Throughout the course of the film, the camera is often moving along with some anamorphic lenses helping to capture the scope of the locations whether it is Havana, the sugar cane fields, or in the Sierra Maestra Mountains where the rebels are fighting. Kalatozov would also get creative on some of the tracking shots he created such as a funeral procession scene where the camera is walking onto a building and looks down at what is happening and then captures some of the coverage on the air through the usage of pulleys and camera vests to get these amazing shots. Kalatozov also adds this cinema verite style that does make the film realistic as if it was shot during the late 1950s during Batista’s reign as well as provide this air of cultural identity that would emerge in the Cuban Revolution. Overall, Kalatozov crafts an intoxicating and ravishing film about the struggles and turmoil of Cubans before the emergence of Fidel Castro.

Cinematographer Sergey Urusevsky does incredible work with the film’s black-and-white photography that captures the beauty of the locations as well as using natural lighting for scenes set in the day and at night as it is a highlight of the film. Editor Nina Glagoleva does excellent work with the editing as it is largely straightforward that include some rhythmic cuts to play into some of the drama. Production designer Evgeniy Svidetelev does terrific work with the look of the homes of a few of the characters in the shantytowns and forests to play into poor conditions they live in. Costume designer Rene Portocarrero does nice work with the costumes from the ragged look of the farmers to some of the more stylish clothing of the people in Havana. The sound work of Vladen Sharun is amazing for the sound of locations as well as the music that is being played as well as the sounds that Enrique hears to play into his dramatic conflict and the sounds of cannons and bombs falling from afar in the film’s final segment. The film’s music by Carlos Farinas is brilliant for its mixture of percussive-based music with some strings and Afro-Cuban based music as it is another highlight of the film that play into the drama and atmosphere of Cuba.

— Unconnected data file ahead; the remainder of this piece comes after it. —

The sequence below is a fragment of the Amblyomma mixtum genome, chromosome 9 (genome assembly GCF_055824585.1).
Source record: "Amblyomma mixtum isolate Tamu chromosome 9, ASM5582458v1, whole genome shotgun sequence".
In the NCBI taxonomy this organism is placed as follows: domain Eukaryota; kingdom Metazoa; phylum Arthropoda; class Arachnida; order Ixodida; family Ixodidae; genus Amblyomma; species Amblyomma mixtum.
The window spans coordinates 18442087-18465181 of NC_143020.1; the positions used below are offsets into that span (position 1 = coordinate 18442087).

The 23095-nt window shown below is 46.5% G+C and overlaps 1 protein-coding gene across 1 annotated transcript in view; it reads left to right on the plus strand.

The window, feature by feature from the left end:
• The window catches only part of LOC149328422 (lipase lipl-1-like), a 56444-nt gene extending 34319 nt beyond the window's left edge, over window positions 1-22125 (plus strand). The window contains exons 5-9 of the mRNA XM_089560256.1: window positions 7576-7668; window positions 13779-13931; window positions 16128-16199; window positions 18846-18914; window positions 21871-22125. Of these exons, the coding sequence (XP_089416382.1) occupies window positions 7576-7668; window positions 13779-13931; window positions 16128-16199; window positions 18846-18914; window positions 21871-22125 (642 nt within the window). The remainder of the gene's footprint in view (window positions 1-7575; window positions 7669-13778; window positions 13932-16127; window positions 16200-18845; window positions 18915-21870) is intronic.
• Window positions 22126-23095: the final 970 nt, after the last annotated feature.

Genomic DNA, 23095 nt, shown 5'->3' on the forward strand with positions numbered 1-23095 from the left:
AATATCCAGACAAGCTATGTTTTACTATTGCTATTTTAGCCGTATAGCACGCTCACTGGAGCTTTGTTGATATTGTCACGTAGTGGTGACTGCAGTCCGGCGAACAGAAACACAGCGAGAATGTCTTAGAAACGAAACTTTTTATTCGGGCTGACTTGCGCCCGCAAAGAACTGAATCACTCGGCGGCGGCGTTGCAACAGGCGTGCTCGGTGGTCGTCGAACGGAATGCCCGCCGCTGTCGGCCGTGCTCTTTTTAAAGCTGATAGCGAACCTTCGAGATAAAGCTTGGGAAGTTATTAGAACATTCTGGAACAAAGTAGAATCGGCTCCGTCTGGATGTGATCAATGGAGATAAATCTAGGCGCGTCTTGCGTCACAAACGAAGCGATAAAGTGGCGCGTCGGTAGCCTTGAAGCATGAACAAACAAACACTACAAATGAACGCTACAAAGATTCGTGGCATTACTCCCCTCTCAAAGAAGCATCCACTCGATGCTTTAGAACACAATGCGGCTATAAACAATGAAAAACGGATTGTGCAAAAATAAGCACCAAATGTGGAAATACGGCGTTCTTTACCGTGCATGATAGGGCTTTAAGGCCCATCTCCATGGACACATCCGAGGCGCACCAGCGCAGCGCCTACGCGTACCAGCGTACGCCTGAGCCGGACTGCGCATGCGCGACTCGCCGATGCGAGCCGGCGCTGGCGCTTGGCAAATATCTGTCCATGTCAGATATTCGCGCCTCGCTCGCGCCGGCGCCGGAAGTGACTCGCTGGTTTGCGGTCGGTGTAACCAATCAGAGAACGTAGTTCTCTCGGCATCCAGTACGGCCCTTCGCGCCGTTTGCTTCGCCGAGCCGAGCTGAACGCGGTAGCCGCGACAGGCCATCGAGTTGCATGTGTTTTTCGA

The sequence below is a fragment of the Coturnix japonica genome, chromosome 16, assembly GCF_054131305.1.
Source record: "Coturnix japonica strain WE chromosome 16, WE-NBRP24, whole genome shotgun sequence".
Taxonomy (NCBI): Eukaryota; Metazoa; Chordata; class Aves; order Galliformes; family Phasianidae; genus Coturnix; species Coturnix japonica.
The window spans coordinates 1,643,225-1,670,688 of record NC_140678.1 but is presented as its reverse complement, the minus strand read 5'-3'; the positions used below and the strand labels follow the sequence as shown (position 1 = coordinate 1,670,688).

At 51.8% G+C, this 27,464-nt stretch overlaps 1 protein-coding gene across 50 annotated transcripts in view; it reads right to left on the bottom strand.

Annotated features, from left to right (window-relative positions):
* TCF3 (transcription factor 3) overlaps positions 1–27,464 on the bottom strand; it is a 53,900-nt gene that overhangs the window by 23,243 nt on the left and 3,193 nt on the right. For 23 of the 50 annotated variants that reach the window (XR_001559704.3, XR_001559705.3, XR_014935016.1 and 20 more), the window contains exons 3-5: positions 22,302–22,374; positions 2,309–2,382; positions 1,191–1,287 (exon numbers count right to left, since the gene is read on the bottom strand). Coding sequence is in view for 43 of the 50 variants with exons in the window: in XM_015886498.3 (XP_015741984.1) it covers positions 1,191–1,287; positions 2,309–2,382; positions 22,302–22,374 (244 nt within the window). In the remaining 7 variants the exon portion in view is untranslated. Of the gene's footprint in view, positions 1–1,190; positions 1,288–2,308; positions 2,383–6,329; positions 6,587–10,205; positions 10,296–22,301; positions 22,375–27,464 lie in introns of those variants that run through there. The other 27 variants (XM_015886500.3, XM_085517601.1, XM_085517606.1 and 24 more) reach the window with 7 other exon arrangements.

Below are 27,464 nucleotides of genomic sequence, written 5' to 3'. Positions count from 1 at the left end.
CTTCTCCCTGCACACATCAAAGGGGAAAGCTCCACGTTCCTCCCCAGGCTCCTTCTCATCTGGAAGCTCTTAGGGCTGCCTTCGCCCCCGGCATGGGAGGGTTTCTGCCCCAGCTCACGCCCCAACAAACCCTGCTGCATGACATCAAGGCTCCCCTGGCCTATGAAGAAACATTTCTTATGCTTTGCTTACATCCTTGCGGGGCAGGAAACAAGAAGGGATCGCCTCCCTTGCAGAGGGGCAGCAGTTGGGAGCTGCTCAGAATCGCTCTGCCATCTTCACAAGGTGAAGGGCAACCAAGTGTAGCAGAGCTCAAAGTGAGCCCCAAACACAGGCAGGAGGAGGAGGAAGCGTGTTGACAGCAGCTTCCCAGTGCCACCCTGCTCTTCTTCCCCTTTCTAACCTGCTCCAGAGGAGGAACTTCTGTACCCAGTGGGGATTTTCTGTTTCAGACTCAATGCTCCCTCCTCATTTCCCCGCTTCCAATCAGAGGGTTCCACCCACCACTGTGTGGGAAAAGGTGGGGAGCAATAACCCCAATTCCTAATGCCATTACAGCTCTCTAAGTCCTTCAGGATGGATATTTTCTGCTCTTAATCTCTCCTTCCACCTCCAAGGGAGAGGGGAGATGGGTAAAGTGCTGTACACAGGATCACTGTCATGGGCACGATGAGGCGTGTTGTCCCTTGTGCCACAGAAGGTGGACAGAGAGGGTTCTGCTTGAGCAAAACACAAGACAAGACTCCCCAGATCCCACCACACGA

The film’s wonderful cast feature some notable performances from Sergio Corrieri as a student leader in Alberto, Jean Bouise as the American tourist named Jim who tries to woo Maria, and Celia Rodriguez as a young woman named Gloria whom Enrique protects from American sailors. The performances of Raul Garcia as Enrique, Luz Maria Collazo as Maria, and Jose Gallardo as Pedro are superb in displaying the natural approach to acting as well as playing up the struggle that their characters endure as much of the film’s cast consist of amateurs and non-actors to add that air of realism into the film.

Soy Cuba is a tremendous film from Mikhail Kalatozov. Featuring a great cast, intoxicating visuals, phenomenal camera work, and an insightful look of pre-Castro Cuba and the early days of the Cuban Revolution. The film is a fascinating look at a time when a country is dealing with their identity to the outside world as well as eventually claim their own identity for themselves through the stories of four different people dealing with the oppression of the Flugencio Batista regime of the times. In the end, Soy Cuba is an outstanding film from Mikhail Kalatozov.

Mikhail Kalatozov Films: (Their Empire) – (The Blind Woman) – (Salt for Svanetia) – (Nail in the Boot) – (Courage (1939 film)) – (Valery Chkalov) – (Invincible (1942 film)) – (Plot of the Doomed) – (Hostile Whirlwinds) – (True Friends) – (The First Echelon) – The Cranes Are Flying - (Letter Never Sent) – (The Red Tent)

© thevoid99 2020

1 comment:

Jay said...

It sounds...beautiful.